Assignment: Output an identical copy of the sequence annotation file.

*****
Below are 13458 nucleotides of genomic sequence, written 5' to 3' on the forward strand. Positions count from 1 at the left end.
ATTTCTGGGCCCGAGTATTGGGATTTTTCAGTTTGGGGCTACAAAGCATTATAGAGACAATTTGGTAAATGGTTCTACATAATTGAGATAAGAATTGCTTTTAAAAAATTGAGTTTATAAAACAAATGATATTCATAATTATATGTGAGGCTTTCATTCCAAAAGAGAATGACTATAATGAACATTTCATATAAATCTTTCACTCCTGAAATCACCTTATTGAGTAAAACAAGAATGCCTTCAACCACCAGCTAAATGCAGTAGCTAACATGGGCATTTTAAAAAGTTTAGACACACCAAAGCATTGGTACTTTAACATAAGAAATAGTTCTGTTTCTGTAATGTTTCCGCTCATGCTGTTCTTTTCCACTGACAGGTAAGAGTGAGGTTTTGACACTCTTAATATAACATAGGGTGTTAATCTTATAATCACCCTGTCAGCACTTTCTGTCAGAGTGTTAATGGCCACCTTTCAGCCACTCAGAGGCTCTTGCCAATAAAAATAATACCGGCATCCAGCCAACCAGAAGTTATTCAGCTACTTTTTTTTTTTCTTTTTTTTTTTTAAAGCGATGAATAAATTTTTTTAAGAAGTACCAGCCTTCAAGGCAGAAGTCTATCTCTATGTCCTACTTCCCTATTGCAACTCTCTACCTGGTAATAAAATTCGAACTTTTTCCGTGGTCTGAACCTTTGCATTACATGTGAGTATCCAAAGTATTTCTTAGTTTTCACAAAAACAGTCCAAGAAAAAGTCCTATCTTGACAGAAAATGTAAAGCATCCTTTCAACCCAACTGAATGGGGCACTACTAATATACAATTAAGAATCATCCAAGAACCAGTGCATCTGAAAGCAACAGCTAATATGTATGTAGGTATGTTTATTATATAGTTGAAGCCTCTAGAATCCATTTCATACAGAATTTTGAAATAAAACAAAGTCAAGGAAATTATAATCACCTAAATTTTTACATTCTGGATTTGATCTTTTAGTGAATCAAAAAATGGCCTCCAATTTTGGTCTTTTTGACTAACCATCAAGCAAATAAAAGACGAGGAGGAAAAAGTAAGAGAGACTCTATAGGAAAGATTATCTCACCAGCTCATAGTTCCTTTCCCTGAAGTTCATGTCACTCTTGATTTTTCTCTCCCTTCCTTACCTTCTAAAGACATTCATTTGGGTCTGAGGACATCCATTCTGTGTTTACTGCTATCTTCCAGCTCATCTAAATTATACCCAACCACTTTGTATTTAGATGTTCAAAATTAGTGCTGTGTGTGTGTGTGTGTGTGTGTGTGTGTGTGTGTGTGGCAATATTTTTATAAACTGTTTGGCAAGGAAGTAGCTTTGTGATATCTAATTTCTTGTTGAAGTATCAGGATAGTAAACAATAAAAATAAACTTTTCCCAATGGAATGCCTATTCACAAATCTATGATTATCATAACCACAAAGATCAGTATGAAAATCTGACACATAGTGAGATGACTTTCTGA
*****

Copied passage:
Below are 13458 nucleotides of genomic sequence, written 5' to 3' on the forward strand. Positions count from 1 at the left end.
ATTTCTGGGCCCGAGTATTGGGATTTTTCAGTTTGGGGCTACAAAGCATTATAGAGACAATTTGGTAAATGGTTCTACATAATTGAGATAAGAATTGCTTTTAAAAAATTGAGTTTATAAAACAAATGATATTCATAATTATATGTGAGGCTTTCATTCCAAAAGAGAATGACTATAATGAACATTTCATATAAATCTTTCACTCCTGAAATCACCTTATTGAGTAAAACAAGAATGCCTTCAACCACCAGCTAAATGCAGTAGCTAACATGGGCATTTTAAAAAGTTTAGACACACCAAAGCATTGGTACTTTAACATAAGAAATAGTTCTGTTTCTGTAATGTTTCCGCTCATGCTGTTCTTTTCCACTGACAGGTAAGAGTGAGGTTTTGACACTCTTAATATAACATAGGGTGTTAATCTTATAATCACCCTGTCAGCACTTTCTGTCAGAGTGTTAATGGCCACCTTTCAGCCACTCAGAGGCTCTTGCCAATAAAAATAATACCGGCATCCAGCCAACCAGAAGTTATTCAGCTACTTTTTTTTTTTCTTTTTTTTTTTTAAAGCGATGAATAAATTTTTTTAAGAAGTACCAGCCTTCAAGGCAGAAGTCTATCTCTATGTCCTACTTCCCTATTGCAACTCTCTACCTGGTAATAAAATTCGAACTTTTTCCGTGGTCTGAACCTTTGCATTACATGTGAGTATCCAAAGTATTTCTTAGTTTTCACAAAAACAGTCCAAGAAAAAGTCCTATCTTGACAGAAAATGTAAAGCATCCTTTCAACCCAACTGAATGGGGCACTACTAATATACAATTAAGAATCATCCAAGAACCAGTGCATCTGAAAGCAACAGCTAATATGTATGTAGGTATGTTTATTATATAGTTGAAGCCTCTAGAATCCATTTCATACAGAATTTTGAAATAAAACAAAGTCAAGGAAATTATAATCACCTAAATTTTTACATTCTGGATTTGATCTTTTAGTGAATCAAAAAATGGCCTCCAATTTTGGTCTTTTTGACTAACCATCAAGCAAATAAAAGACGAGGAGGAAAAAGTAAGAGAGACTCTATAGGAAAGATTATCTCACCAGCTCATAGTTCCTTTCCCTGAAGTTCATGTCACTCTTGATTTTTCTCTCCCTTCCTTACCTTCTAAAGACATTCATTTGGGTCTGAGGACATCCATTCTGTGTTTACTGCTATCTTCCAGCTCATCTAAATTATACCCAACCACTTTGTATTTAGATGTTCAAAATTAGTGCTGTGTGTGTGTGTGTGTGTGTGTGTGTGTGTGTGTGTGGCAATATTTTTATAAACTGTTTGGCAAGGAAGTAGCTTTGTGATATCTAATTTCTTGTTGAAGTATCAGGATAGTAAACAATAAAAATAAACTTTTCCCAATGGAATGCCTATTCACAAATCTATGATTATCATAACCACAAAGATCAGTATGAAAATCTGACACATAGTGAGATGACTTTCTGA